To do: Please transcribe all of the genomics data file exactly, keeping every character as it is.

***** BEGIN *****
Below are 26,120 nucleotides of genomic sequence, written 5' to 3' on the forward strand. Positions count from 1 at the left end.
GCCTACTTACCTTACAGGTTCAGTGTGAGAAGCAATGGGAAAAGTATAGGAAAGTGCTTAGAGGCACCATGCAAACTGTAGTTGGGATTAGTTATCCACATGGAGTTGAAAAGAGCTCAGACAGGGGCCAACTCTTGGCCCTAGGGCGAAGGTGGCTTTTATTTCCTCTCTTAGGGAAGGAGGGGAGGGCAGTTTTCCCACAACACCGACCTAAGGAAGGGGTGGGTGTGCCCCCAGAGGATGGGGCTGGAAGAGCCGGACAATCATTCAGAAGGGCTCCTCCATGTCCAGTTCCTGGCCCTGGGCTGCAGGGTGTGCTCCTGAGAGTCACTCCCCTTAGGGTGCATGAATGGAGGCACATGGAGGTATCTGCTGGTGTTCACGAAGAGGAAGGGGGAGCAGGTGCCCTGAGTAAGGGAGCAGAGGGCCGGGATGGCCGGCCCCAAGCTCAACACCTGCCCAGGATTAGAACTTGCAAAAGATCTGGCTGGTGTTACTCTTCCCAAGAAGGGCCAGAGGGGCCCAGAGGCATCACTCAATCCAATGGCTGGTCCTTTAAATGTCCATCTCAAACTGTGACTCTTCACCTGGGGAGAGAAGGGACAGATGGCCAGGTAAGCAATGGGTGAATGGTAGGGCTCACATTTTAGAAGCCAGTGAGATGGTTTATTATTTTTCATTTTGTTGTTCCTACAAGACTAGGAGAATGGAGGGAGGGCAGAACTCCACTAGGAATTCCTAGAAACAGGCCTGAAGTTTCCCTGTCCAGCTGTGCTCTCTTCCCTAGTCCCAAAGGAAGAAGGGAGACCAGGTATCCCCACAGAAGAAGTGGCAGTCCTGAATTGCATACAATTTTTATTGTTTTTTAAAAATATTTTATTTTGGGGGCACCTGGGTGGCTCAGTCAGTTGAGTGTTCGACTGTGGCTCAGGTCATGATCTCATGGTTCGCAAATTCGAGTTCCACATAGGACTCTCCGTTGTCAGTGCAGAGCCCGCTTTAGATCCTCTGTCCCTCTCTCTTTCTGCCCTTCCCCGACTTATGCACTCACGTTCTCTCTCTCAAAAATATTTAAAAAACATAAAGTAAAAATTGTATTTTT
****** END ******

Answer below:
Below are 26,120 nucleotides of genomic sequence, written 5' to 3' on the forward strand. Positions count from 1 at the left end.
GCCTACTTACCTTACAGGTTCAGTGTGAGAAGCAATGGGAAAAGTATAGGAAAGTGCTTAGAGGCACCATGCAAACTGTAGTTGGGATTAGTTATCCACATGGAGTTGAAAAGAGCTCAGACAGGGGCCAACTCTTGGCCCTAGGGCGAAGGTGGCTTTTATTTCCTCTCTTAGGGAAGGAGGGGAGGGCAGTTTTCCCACAACACCGACCTAAGGAAGGGGTGGGTGTGCCCCCAGAGGATGGGGCTGGAAGAGCCGGACAATCATTCAGAAGGGCTCCTCCATGTCCAGTTCCTGGCCCTGGGCTGCAGGGTGTGCTCCTGAGAGTCACTCCCCTTAGGGTGCATGAATGGAGGCACATGGAGGTATCTGCTGGTGTTCACGAAGAGGAAGGGGGAGCAGGTGCCCTGAGTAAGGGAGCAGAGGGCCGGGATGGCCGGCCCCAAGCTCAACACCTGCCCAGGATTAGAACTTGCAAAAGATCTGGCTGGTGTTACTCTTCCCAAGAAGGGCCAGAGGGGCCCAGAGGCATCACTCAATCCAATGGCTGGTCCTTTAAATGTCCATCTCAAACTGTGACTCTTCACCTGGGGAGAGAAGGGACAGATGGCCAGGTAAGCAATGGGTGAATGGTAGGGCTCACATTTTAGAAGCCAGTGAGATGGTTTATTATTTTTCATTTTGTTGTTCCTACAAGACTAGGAGAATGGAGGGAGGGCAGAACTCCACTAGGAATTCCTAGAAACAGGCCTGAAGTTTCCCTGTCCAGCTGTGCTCTCTTCCCTAGTCCCAAAGGAAGAAGGGAGACCAGGTATCCCCACAGAAGAAGTGGCAGTCCTGAATTGCATACAATTTTTATTGTTTTTTAAAAATATTTTATTTTGGGGGCACCTGGGTGGCTCAGTCAGTTGAGTGTTCGACTGTGGCTCAGGTCATGATCTCATGGTTCGCAAATTCGAGTTCCACATAGGACTCTCCGTTGTCAGTGCAGAGCCCGCTTTAGATCCTCTGTCCCTCTCTCTTTCTGCCCTTCCCCGACTTATGCACTCACGTTCTCTCTCTCAAAAATATTTAAAAAACATAAAGTAAAAATTGTATTTTT